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WASHINGTON — President Biden on Wednesday will direct federal agencies to determine how expansive a ban on new oil and gas leasing on federal land should be, part of a suite of executive orders that will effectively launch his agenda to combat climate change, two people with knowledge of the president’s plans said Monday.
An eventual ban on new drilling leases would fulfill a campaign promise that infuriated the oil industry and became a central theme in the fight for the critical battleground state of Pennsylvania, where the natural gas extraction method known as hydraulic fracturing, or fracking, has become big business.
The move is the most prominent of several that Mr. Biden with announce Wednesday, the two people said. The president also will direct the government to conserve 30 percent of all federal land and water by 2030, create a task force to assemble a governmentwide action plan for reducing greenhouse gas emissions, issue a memorandum elevating climate change to a national security priority. Mr. Biden will also create several new commissions and positions within the government focused on environmental justice and environmentally friendly job creation, including one to help displaced coal communities.
The programs and proclamations are supposed to signal that climate change is back on the government agenda, bigger than ever. What they will not deliver, at least yet, is a steep and rapid reduction in greenhouse gas emissions.
“Can this administration do a lot on its own? Yes,” said Jonathan H. Adler, a law professor at Case Western Reserve University. “But,” he added, “if the standard, though, is atmospheric stabilization, I’m skeptical the administration can do anything near enough administratively.”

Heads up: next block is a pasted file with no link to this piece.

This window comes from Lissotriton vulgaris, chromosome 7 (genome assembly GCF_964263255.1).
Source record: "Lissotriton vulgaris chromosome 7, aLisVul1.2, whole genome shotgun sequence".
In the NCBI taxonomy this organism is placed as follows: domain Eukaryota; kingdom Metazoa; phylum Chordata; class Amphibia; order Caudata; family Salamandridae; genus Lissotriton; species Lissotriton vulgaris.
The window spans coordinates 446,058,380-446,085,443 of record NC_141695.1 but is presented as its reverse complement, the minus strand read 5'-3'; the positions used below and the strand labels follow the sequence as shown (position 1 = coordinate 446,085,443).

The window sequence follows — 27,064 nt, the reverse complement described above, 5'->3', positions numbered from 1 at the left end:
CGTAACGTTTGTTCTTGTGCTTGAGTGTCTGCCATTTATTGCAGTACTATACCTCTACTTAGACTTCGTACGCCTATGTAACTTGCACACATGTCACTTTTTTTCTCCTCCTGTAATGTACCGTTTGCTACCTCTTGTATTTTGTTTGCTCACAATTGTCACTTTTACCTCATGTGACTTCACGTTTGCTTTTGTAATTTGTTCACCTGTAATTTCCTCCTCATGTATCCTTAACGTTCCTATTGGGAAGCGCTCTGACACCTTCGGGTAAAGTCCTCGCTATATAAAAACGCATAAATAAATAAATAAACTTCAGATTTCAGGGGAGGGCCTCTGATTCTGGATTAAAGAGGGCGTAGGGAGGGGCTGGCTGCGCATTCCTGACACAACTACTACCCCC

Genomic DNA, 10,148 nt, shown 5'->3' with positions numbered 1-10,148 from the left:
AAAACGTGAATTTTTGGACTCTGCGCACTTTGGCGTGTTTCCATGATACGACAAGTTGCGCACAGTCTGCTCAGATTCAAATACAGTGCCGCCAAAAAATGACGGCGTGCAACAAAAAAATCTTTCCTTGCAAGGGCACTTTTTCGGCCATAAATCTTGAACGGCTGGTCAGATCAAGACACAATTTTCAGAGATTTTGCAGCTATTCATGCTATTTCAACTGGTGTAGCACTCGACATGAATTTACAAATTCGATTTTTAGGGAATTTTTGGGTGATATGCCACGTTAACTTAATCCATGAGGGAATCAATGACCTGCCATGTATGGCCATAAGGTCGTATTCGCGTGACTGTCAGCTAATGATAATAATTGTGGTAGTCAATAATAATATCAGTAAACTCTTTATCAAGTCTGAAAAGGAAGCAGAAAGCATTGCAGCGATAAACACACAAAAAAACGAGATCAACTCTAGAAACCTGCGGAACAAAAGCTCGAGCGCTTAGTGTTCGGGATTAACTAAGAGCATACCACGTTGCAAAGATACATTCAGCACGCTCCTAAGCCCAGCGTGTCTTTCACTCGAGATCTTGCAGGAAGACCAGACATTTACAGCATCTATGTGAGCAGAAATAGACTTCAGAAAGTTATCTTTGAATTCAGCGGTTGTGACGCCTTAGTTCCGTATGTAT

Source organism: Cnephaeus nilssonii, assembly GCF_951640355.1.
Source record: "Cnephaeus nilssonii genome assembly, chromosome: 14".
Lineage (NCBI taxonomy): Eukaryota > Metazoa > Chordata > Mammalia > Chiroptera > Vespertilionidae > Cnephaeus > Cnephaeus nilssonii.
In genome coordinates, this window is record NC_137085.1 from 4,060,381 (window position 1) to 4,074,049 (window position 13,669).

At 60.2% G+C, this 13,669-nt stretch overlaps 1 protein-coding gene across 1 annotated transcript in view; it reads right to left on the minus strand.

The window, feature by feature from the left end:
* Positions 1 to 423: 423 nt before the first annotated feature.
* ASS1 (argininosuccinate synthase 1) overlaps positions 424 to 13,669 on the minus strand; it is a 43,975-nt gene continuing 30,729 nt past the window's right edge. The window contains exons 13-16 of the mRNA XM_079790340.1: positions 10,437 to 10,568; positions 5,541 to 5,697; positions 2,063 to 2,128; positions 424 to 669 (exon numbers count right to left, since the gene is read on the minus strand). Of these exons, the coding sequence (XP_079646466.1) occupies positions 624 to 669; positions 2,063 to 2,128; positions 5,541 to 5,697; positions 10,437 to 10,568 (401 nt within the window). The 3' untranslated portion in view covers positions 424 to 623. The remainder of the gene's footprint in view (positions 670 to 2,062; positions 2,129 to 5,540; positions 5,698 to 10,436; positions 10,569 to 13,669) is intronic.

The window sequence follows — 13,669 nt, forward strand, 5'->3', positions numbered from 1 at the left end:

That will require legislation, Mr. Adler said, “especially if a premium is put on getting emissions reductions as soon as possible.”
A spokesman for the White House declined to comment on the orders, and two people close to the administration noted that final decisions on them were still being refined.
The likelihood that Congress can pass vast parts of Mr. Biden’s $2 trillion climate change agenda is only slightly greater now that Democrats hold the slimmest possible majority in a 50-50 Senate. There is little hope of passing a carbon tax or other mechanism to put a price on greenhouse gas pollution, which would push cost-conscious corporations to emit less.
Without legislation, the administration will have to rely on the regulatory process to curb greenhouse gas emissions from power plants and smokestacks and improve vehicle fuel efficiency, but that takes time too. It cannot be done by executive order.
“The tons of carbon pollution in the air is what matters in the end,” said Tim Profeta, director of the Nicholas Institute for Environmental Policy Solutions at Duke University and co-chairman of a group that delivered climate policy blueprints to the…
Go to the news source: Biden Launches Climate Change Efforts